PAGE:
Insanity: doing the same thing over and over again and expecting different results. — Attributed to physicist Albert EinsteinThe WSJ Monday had two incisive analyses of the insanity of the Big Three bailout being discussed by some Congressional leaders.
Former WSJ Detroit bureau chief Paul Ingrassia continues his habit of speaking truth to power (to coin a phrase) in exposing the failings of Detroit’s management, labor, business model, cost structure and overall strategy. In a Monday op-ed, he wrote:
Let's assume that the powers in Washington -- the Bush team now, the Obama team soon -- deem GM too big to let fail. If so, it's also too big to be entrusted to the same people who have led it to its current, perilous state, and who are too tied to the past to create a different future.In effect, Ingrassia says that bailing out GM (or Ford or Chrysler) is like enabling an addict to continue on its a self-destructive binge. Except that these three addicts have multibillion-dollar habits, and billions more that taxpayer might end up paying if the (taxpayer-backed) Pension Benefit Guaranty Corp. has to bailout auto industry pensions.
In return for any direct government aid, the board and the management should go. Shareholders should lose their paltry remaining equity. And a government-appointed receiver -- someone hard-nosed and nonpolitical -- should have broad power to revamp GM with a viable business plan and return it to a private operation as soon as possible.
That will mean tearing up existing contracts with unions, dealers and suppliers, closing some operations and selling others, and downsizing the company. After all that, the company can float new shares, with taxpayers getting some of the benefits. The same basic rules should apply to Ford and Chrysler.
These are radical steps, and they wouldn't avoid significant job losses. But there isn't much alternative besides simply letting GM collapse, which isn't politically viable. At least a government-appointed receiver would help assure car buyers that GM will be around, in some form, to honor warranties on its vehicles. It would help minimize losses to the government's Pension Benefit Guaranty Corp.
But giving GM a blank check -- which the company and the United Auto Workers union badly want, and which Washington will be tempted to grant -- would be an enormous mistake. The company would just burn through the money and come back for more. Even more jobs would be wiped out in the end.
The unsigned WSJ editorialists take a more political focus, attacking Congress for how mileage standards are calculated and its efforts to protect Big Labor from having to compete in the global market.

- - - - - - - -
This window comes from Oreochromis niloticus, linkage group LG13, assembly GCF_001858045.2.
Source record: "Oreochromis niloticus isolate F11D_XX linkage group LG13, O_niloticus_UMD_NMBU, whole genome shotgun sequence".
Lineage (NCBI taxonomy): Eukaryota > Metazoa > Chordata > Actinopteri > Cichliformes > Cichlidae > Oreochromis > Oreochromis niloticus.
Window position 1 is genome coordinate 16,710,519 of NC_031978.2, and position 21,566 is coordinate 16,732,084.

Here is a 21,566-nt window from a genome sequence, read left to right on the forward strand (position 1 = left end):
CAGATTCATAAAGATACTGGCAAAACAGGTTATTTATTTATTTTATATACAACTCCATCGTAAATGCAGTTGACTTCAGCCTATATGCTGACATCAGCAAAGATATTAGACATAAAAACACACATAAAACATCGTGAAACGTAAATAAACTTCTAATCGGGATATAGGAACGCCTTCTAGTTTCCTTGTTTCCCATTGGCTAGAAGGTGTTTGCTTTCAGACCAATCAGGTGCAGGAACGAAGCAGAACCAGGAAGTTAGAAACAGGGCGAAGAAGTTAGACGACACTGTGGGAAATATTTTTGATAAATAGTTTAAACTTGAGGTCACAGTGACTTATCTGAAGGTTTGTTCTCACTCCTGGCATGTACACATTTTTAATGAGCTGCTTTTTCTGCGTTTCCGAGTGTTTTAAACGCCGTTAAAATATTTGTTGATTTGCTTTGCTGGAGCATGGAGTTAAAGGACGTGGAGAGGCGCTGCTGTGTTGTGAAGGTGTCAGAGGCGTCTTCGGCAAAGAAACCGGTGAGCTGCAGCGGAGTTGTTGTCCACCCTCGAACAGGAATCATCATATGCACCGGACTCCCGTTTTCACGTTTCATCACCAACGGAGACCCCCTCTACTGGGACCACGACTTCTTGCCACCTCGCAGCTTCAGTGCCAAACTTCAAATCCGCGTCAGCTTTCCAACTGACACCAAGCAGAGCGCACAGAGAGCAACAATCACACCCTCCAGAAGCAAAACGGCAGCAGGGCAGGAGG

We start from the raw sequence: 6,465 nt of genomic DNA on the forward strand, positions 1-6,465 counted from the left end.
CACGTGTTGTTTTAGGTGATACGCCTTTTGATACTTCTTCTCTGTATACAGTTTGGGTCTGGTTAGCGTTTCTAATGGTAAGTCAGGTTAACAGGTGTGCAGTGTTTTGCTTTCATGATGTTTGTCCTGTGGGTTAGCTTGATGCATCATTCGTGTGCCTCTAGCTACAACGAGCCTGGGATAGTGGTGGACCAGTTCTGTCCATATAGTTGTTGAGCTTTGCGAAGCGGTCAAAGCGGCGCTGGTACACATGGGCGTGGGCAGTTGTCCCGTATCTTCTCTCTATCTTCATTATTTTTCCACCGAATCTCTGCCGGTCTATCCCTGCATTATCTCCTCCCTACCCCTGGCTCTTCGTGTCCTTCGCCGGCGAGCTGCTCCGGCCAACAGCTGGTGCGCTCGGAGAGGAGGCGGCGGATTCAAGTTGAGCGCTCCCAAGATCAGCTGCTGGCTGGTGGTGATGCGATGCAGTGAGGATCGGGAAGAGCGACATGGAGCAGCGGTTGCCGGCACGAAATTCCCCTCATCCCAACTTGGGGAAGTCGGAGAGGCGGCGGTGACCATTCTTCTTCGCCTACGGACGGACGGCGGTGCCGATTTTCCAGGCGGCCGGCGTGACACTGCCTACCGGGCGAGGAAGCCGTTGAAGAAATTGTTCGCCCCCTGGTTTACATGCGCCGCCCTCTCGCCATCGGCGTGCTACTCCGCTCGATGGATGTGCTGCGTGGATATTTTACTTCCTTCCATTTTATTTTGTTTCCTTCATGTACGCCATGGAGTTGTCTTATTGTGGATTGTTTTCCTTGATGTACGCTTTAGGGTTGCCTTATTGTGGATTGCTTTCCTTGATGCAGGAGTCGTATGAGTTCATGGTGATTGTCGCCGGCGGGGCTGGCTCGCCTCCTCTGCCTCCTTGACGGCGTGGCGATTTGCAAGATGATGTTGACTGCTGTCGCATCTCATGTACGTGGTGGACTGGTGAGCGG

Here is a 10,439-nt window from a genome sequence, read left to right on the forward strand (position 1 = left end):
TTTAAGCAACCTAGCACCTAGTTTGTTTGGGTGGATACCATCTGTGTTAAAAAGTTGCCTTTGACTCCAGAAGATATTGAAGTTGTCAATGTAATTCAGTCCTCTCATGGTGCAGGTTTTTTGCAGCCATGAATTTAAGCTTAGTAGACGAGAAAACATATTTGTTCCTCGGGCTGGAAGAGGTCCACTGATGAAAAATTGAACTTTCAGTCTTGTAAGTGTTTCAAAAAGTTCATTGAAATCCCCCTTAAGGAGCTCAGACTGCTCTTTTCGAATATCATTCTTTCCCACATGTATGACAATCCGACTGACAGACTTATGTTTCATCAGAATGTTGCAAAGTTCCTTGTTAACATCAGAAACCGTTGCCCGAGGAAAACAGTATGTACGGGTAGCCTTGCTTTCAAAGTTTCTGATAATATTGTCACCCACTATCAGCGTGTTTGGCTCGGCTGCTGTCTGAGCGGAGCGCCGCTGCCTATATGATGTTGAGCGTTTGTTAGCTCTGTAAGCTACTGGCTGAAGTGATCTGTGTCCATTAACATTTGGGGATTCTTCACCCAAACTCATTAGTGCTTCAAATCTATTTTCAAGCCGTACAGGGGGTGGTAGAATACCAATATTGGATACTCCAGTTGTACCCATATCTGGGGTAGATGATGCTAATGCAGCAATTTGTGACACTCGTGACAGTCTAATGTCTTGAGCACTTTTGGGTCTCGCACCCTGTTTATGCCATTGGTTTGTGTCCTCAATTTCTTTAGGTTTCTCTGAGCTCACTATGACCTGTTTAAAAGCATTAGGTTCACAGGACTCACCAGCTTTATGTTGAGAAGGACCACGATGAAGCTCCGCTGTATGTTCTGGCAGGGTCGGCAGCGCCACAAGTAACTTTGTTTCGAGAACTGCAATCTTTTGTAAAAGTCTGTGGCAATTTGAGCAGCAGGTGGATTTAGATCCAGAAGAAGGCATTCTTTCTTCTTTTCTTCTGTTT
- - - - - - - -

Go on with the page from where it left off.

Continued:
In their letter, Ms. Pelosi and Mr. Reid recommend such "taxpayer protections" as "limits on executive compensation and equity stakes" that would dilute shareholders. But they never mention the UAW contracts that have done so much to put Detroit on the road to ruin. In fact, the main point of any taxpayer rescue seems to be to postpone a day of reckoning on those contracts. That includes even the notorious UAW Jobs Bank that continues to pay workers not to work.If their attacks on labor appear partisan (or futile) in the Obama Era, the editorial writers end up with the same conclusion as Ingrassia — Detroit’s way of doing business must be wiped out, with a clean slate, if there is any hope to making the American auto industry self-sufficient ever again:
If our politicians can't avoid throwing taxpayer cash at Detroit, then they should at least do so in a way that really protects taxpayers. That means handing a receiver the power to replace current management, zero out current shareholders, and especially to rewrite labor and other contracts. Anything less is merely a payoff to Michigan politicians and their union allies.Perhaps the call to wipe out shareholders is why GM stock fell 23% today, down 87% for the year.
If we accept Einstein’s definition of insanity, then Ingrassia’s penultimate paragraph demonstrates the insanity of funding the auto companies on the trajectory they’ve maintained for decades:
Government loan guarantees, with stringent strings attached and new management at the helm, helped save Chrysler in 1980. But it's now 2008, 35 years since the first oil shock put Japanese cars on the map in America. “Since the mid-Seventies,” one Detroit manager recently told me, “I have sat through umpteen meetings describing how we had to beat the Japanese to survive. Thirty-five years later we are still trying to figure it out.”Change is hard, and dinosaurs that fail to change deserve their eventual fate. Ingrassia notes that the post-9/11 government bailouts of airlines brought at least some much-needed change. I think we (i.e. taxpayers and our “public servants”) need to be more ambitious for the auto industry, if we only get one chance every 50 years to fix things.